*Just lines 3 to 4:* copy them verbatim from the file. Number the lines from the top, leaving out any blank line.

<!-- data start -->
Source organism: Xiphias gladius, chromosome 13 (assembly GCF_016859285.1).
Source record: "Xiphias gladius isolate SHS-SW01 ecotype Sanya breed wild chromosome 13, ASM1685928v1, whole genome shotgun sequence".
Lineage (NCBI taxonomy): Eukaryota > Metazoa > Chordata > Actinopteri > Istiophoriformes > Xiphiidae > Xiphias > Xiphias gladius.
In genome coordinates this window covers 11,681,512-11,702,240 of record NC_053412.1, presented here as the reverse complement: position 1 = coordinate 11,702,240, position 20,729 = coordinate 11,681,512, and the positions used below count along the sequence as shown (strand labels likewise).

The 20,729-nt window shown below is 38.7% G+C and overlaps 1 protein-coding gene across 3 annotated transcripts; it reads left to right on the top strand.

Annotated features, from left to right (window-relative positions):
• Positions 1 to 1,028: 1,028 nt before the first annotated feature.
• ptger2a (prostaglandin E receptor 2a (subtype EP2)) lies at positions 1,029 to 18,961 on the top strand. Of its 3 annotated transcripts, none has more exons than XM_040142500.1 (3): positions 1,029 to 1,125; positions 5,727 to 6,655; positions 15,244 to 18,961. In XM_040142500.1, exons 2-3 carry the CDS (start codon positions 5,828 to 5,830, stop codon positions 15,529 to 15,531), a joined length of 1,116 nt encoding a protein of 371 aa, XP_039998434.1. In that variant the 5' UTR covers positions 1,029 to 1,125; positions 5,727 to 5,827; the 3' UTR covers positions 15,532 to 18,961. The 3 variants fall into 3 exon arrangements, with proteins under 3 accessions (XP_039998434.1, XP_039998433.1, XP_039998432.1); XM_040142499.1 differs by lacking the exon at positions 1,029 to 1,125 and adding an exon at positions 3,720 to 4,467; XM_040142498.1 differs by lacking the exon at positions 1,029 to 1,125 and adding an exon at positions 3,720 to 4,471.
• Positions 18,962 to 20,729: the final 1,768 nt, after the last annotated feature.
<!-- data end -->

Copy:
Lineage (NCBI taxonomy): Eukaryota > Metazoa > Chordata > Actinopteri > Istiophoriformes > Xiphiidae > Xiphias > Xiphias gladius.
In genome coordinates this window covers 11,681,512-11,702,240 of record NC_053412.1, presented here as the reverse complement: position 1 = coordinate 11,702,240, position 20,729 = coordinate 11,681,512, and the positions used below count along the sequence as shown (strand labels likewise).